Previously, we posted here on the case of the CIBC employee who had been dismissed for using her personal account to complete a wire transfer for a client in Ogden v CIBC. The initial trial decided only that Ms. Ogden had been wrongfully dismissed and the heads of damages. The trial judge found that CIBC had conducted a flawed investigation of Ms. Ogden’s conduct and there was a lack of clarity, training and consistency in its policies and procedures.

In a decision handed down April 27, 2015, the BC Court of Appeal ordered a new trial. In particular, the Continue Reading

Delinquency Gone Viral: Addressing Employee Misconduct

Posted in Employee Obligations, Investigations, Just Cause, Termination, Wrongful Dismissal

The appeal (and risk) of social media is the speed of communication and the ease of wide-spread distribution by recipients. We have moved well past Andy Warhol’s 15 minutes of fame to an era of 15 seconds of fame. The pace at which a flippant remark or crass conduct can be recorded, broadcast, go viral, then be analyzed, blogged about and rehashed seems to be increasing exponentially. The risk to employees who are unfortunate enough to be identified or caught up in a social media frenzy appears to be on a similar upward trajectory.

The latest example of the race … Continue Reading

Time Off to Vote in Municipal Elections?

Posted in Employee Obligations, Employment Standards, Labour Relations, Wage and Hours

Are employers obligated to give employees time off to vote in the general local elections this Saturday, November 15?

The short answer is no. Unlike in provincial and federal elections, there is no statutory obligation under the Local Government Act on employers to provide employees with time off from work to vote in local government or municipal elections. The polls for these elections are open from 8am-8pm, and employees may vote in advance polls or even by mail ballot if they have conflicting commitments on the general voting day.

Although there is no legal obligation to provide time off, we … Continue Reading

Employer’s Potential Liability in Class Action for Employee’s Breach of Privacy A Good Reminder For All

Posted in Employee Obligations, Litigation, Privacy

A recent decision of the Ontario Superior Court of Justice highlights the increasing focus on (and potential liability arising from) customers’ and clients’ privacy rights and the importance for employers to properly monitor the activities of their employees. Additionally, while the decision comes from Ontario, which, unlike British Columbia, has endorsed the tort of “intrusion upon seclusion”, it also raises questions about whether British Columbia courts will eventually recognize the tort.

Evans v The Bank of Nova Scotia was a decision regarding the certification of a class action that involved a bank employee who admitted to accessing and stealing personal … Continue Reading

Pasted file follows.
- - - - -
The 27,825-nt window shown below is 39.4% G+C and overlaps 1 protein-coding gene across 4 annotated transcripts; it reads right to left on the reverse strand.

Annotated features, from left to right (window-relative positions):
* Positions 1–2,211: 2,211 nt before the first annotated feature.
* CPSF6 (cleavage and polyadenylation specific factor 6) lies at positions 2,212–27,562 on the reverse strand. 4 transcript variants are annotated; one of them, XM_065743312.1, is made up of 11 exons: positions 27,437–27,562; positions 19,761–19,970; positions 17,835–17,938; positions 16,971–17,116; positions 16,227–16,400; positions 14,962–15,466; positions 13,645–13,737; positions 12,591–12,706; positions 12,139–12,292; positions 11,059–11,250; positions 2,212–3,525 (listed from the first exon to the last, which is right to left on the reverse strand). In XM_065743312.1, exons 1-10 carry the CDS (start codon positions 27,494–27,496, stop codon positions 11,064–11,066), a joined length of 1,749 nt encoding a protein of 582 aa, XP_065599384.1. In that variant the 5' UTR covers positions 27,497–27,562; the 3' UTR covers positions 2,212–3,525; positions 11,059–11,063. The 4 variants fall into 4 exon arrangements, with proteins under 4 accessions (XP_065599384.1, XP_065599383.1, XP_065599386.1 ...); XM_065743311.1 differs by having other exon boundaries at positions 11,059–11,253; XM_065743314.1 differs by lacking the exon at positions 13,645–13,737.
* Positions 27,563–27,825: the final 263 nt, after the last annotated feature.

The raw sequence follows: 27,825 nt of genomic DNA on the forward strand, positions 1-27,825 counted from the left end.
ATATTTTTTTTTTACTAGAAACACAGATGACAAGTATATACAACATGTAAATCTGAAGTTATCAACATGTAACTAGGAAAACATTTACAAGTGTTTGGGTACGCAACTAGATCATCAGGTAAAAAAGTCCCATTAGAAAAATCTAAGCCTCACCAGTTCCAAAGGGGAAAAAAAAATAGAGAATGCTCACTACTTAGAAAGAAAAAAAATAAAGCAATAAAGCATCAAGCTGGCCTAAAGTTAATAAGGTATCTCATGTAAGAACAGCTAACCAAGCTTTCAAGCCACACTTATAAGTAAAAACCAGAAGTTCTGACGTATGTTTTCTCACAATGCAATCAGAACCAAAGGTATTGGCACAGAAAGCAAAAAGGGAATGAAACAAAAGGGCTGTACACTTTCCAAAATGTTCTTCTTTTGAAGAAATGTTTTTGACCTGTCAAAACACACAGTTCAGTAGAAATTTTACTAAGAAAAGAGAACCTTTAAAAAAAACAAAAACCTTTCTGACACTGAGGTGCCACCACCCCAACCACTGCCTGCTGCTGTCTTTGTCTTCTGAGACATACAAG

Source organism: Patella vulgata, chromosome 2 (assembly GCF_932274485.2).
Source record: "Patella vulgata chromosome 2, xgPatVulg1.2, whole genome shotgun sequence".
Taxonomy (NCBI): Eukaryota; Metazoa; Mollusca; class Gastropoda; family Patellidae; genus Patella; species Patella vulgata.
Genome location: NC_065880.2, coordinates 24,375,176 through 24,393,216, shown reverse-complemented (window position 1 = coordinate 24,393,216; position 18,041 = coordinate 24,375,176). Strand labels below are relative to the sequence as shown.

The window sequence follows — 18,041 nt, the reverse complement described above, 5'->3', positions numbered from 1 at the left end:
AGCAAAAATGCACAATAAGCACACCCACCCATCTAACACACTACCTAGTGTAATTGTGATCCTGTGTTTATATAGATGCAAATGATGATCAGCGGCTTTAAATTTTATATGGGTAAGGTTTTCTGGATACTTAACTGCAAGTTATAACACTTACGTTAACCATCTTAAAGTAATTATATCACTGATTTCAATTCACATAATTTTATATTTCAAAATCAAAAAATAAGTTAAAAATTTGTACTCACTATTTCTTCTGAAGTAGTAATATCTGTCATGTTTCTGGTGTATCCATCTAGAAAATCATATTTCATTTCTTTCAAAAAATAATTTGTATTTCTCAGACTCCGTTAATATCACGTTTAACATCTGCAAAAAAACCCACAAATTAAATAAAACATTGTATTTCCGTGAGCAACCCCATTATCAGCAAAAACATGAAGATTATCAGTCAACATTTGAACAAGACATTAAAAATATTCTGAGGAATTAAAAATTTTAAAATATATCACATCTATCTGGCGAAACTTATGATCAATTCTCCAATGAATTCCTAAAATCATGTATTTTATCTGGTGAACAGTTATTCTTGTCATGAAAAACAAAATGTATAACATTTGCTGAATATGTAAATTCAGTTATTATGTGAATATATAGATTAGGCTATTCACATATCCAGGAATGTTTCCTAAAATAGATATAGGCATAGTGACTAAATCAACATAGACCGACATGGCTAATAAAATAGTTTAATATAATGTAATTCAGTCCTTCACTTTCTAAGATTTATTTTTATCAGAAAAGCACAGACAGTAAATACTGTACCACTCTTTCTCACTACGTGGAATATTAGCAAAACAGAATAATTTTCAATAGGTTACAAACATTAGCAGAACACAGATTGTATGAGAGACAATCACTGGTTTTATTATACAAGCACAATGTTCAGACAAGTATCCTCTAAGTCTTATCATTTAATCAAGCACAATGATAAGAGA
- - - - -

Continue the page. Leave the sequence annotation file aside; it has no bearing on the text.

Duty to Accommodate Child Care Obligations? The Federal Court of Appeal Weighs In

The Federal Court of Appeal takes a “broad” approach to family status discrimination – with limitations – in two recent decisions

Posted in Accommodation, Discrimination, Employee Obligations, Family Status, Human Rights

What is an employer’s duty to accommodate an employee’s child care obligations? This topic continues to be a hot one in the workplace, as employers try to balance the need to retain talent and ensure a productive workplace.

Part of the problem is that “family status” is not defined in either the British Columbia Human Rights Code or the Canadian Human Rights Act. As a result, different approaches to what family obligations, if any, are protected by human rights legislation have emerged in various Canadian jurisdictions. As we have discussed in previous posts here and here, the British … Continue Reading

Teck Allowed to Proceed with Random Testing

New development in drug and alcohol testing

Posted in Employee Obligations, Human Rights, Labour Relations, Occupational Health and Safety, Privacy, Unions

Teck Coal will be allowed to continue to implement its random alcohol and drug testing policy while the union pursues its grievance to overturn the policy.  Arbitrator Colin Taylor had previously denied the union an interim order to stop implementation of the policy (see our previous post here) and the BC Labour Relations Board has dismissed the union’s appeal of that decision.  The decision is Teck Coal Limited, BCLRB No. B28/2014.

This means Teck will be allowed to follow its policy for now and the matter will go to arbitration for a decision as to whether the policy … Continue Reading

No Just Cause for Termination

Problems with clarity, training, consistency and investigation

Posted in Employee Obligations, Just Cause, Litigation, Termination, Wrongful Dismissal

A recent decision of the BC Supreme Court went in favour of an employee who was terminated by her employer for alleged conflict of interest and breaches of policy.  The court determined that there was a lack of clarity, training and consistency in its policies and procedures, and a flawed investigation:  Ogden v. CIBC.

Ms. Ogden immigrated to Canada in 2000.  She learned English and earned a business degree from Royal Roads University.  She went to work with CIBC and built up a portfolio of $233 million working with Chinese clients. She was consistently a top performer.

In the … Continue Reading

Pick of the Blogs

Items of Interest for BC Employers

Posted in Employee Obligations, Labour Relations, Litigation, Occupational Health and Safety, Privacy, Unions

Other McCarthy Tétrault blogs regularly touch on issues of importance for BC employers.  Here is a selection from the last month.

Managing the risks of holiday parties.  The office party season can be interesting.  Think about how you can manage the risks.

It’s flu season.   Tips for dealing with sickness in the workplace.

Trespassing on private property?  Maybe not.  Think picketing and leafleting.  A business’s property rights – and the ability to control trespassing – may not be as clear as you think, especially if the business invites the public on its property or operates in a publicly accessible area.… Continue Reading